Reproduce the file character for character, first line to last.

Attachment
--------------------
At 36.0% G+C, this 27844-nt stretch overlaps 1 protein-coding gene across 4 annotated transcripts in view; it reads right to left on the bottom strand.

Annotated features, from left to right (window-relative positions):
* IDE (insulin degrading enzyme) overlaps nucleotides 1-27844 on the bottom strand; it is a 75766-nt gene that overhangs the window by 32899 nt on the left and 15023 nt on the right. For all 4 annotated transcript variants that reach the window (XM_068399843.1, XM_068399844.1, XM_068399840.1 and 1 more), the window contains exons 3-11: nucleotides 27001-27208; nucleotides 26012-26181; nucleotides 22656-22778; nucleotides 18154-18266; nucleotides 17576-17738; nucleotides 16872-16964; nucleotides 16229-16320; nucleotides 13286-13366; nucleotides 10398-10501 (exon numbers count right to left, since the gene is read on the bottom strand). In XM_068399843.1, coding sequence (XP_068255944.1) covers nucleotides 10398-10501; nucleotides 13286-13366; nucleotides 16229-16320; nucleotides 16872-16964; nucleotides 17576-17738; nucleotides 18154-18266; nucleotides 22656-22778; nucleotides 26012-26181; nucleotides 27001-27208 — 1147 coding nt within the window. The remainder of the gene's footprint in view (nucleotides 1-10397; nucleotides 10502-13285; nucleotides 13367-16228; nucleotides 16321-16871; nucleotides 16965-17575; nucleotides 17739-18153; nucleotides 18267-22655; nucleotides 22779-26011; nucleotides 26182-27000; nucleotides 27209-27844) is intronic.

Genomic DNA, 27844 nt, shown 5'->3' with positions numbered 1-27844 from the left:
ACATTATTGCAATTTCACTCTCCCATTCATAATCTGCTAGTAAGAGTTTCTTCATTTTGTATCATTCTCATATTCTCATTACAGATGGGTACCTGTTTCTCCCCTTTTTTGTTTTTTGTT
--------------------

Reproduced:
At 36.0% G+C, this 27844-nt stretch overlaps 1 protein-coding gene across 4 annotated transcripts in view; it reads right to left on the bottom strand.

Annotated features, from left to right (window-relative positions):
* IDE (insulin degrading enzyme) overlaps nucleotides 1-27844 on the bottom strand; it is a 75766-nt gene that overhangs the window by 32899 nt on the left and 15023 nt on the right. For all 4 annotated transcript variants that reach the window (XM_068399843.1, XM_068399844.1, XM_068399840.1 and 1 more), the window contains exons 3-11: nucleotides 27001-27208; nucleotides 26012-26181; nucleotides 22656-22778; nucleotides 18154-18266; nucleotides 17576-17738; nucleotides 16872-16964; nucleotides 16229-16320; nucleotides 13286-13366; nucleotides 10398-10501 (exon numbers count right to left, since the gene is read on the bottom strand). In XM_068399843.1, coding sequence (XP_068255944.1) covers nucleotides 10398-10501; nucleotides 13286-13366; nucleotides 16229-16320; nucleotides 16872-16964; nucleotides 17576-17738; nucleotides 18154-18266; nucleotides 22656-22778; nucleotides 26012-26181; nucleotides 27001-27208 — 1147 coding nt within the window. The remainder of the gene's footprint in view (nucleotides 1-10397; nucleotides 10502-13285; nucleotides 13367-16228; nucleotides 16321-16871; nucleotides 16965-17575; nucleotides 17739-18153; nucleotides 18267-22655; nucleotides 22779-26011; nucleotides 26182-27000; nucleotides 27209-27844) is intronic.

Genomic DNA, 27844 nt, shown 5'->3' with positions numbered 1-27844 from the left:
ACATTATTGCAATTTCACTCTCCCATTCATAATCTGCTAGTAAGAGTTTCTTCATTTTGTATCATTCTCATATTCTCATTACAGATGGGTACCTGTTTCTCCCCTTTTTTGTTTTTTGTT